Compromise on the Charedi Draft Exemption
In response to Rabbi Yehuda L. Oppenheimer’s article, “Not the Time for a Basic Law Enshrining Torah Learning” (August 4, 2023), this is indeed the most inopportune time for such legislation. For purposes of discussion, may I suggest a compromise: In exchange for a long-term deferment from the draft, Torah students would be required to take basic military training and be placed in a reserve unit subject to call-up for non-combat assignments in the event of war, chas v’shalom.
Such an arrangement would assure charedi men they would not be taken away from their yeshiva studies for two years, while hopefully mollifying the resentment of secular society toward charedim for not serving the nation, as well as freeing up other service members in non-combat roles for combat duty if necessary. It would be analogous to the policy derived from parshas Shoftim of having men excused from combat to serve behind the lines, supplying the army with food and water.
Regarding the broader issue of leftist fears of Israel’s becoming a halachic state, this might be the right time to revisit the 20-year-old Gavison-Medan Covenant as a potential basis for defusing the secular-religious conflict. Why not try?
I was overcome by nostalgia while reading Rabbi Aaron Reichel’s memoir about the Hunter, New York, Jewish community (“Hunter Expulsion of 2023 In Context,” July 27).
In the early seventies, our family spent two full summers and part of a third summer in Hunter, and my wife and I have returned periodically (including immediately after our wedding in 1987). Most recently, while in the greater Hunter area in 2021, I had the honor of spending precious minutes with HaRav Hershel Schachter, who vacations annually in Tannersville.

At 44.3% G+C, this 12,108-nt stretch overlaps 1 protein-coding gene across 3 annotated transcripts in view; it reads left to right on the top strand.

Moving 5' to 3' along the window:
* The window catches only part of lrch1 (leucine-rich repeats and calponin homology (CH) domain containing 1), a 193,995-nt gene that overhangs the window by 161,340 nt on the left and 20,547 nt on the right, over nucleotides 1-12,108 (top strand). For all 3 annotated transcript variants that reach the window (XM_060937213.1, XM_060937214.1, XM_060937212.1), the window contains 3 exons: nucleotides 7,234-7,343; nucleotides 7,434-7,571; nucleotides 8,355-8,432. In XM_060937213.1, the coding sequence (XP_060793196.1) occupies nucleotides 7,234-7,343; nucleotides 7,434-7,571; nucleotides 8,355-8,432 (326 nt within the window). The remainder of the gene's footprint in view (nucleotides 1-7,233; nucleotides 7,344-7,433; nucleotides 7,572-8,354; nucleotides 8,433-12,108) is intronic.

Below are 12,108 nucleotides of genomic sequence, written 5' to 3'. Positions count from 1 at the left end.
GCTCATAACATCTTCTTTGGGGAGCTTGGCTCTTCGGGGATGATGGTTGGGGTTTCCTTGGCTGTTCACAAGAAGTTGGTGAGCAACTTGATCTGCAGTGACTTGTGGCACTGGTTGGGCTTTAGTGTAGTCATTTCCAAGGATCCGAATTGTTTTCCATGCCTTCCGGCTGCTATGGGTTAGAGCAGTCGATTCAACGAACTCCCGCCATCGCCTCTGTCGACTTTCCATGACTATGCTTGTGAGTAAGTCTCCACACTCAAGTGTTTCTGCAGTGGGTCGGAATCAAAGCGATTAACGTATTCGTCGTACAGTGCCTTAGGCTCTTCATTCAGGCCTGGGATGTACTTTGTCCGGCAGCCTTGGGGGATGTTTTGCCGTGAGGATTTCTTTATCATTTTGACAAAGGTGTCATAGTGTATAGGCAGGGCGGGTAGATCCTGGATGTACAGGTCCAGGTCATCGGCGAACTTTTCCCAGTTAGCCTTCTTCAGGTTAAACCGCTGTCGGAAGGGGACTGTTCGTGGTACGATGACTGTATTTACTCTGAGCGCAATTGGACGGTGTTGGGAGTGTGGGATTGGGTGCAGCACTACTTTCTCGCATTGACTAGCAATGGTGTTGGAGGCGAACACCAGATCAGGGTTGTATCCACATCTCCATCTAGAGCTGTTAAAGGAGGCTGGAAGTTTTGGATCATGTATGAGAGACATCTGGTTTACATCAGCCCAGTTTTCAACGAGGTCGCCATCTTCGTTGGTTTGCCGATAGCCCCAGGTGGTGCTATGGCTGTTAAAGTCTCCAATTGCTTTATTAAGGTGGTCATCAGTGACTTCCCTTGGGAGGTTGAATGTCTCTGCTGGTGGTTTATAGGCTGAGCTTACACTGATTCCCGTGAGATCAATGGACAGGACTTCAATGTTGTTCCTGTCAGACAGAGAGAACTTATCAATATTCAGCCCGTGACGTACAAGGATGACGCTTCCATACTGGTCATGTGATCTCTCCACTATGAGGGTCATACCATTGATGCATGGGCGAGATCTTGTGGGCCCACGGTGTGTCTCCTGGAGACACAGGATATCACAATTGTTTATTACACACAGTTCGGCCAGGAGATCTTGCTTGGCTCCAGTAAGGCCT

My father, Arthur, ob’m, specifically chose Hunter for our summer vacations rather than the more popular lower Catskills because Hunter offered a less-crowded option. The region’s magnificently clean air and soaring mountains proved quite the contrast with New York City’s pollution. During our summers there, we got to meet Aaron (who likely does not remember me), his brother Hillel, and his wonderful parents, O. Asher and Josephine. In fact, it was Rabbi Reichel senior who drove me and my friend Yaakov (then Jakey) Michael to Manhattan on our way to my first day in Mirrer Yeshiva in 1971. (Today Yaakov is a highly regarded maker of tefillin battim in Brooklyn, and his son is our neighbor.) We enjoyed spending time in the Reichel home, which we visited in 2019 in its incarnation as the Fairlawn Inn, a wonderful bed-and-breakfast facility.
While today Tannersville is far more popular than Hunter (the two are only three miles apart, which was an easy bicycle ride for us), the Hunter of the early seventies featured a full shul almost every day. I recall meeting the sainted Bluzhover Rebbe, zt”l, who stayed at the Margareten Estates across from the shul, and Rav Dovid Singer, zt”l, of Boro Park’s Sephardishe Shul, who also vacationed there. Along with the families mentioned by Aaron, there were the two Perlow families from Boro Park, the Pessin family, the Kuntslingers, the Lehmanns (Osher Lehmann was descended from the famed author Marcus Lehmann), the Guggenheimers, and many other chashuve mishpachos. In 1971, my brother and I “hung out” with Osher Kalmanowitz, today the esteemed rosh yeshiva in Mir Brooklyn.
We had so many options for activities. Morning learning followed davening, and there was an available short shiur in the afternoon as well. Baseball, swimming in Dolan’s Lake (for the record, mostly mixed swimming!), even a testy relationship with some of the local teens – all these etched Hunter in my memory. And what could be better than climbing majestic Hunter Mountain, which we kids did without adult supervision.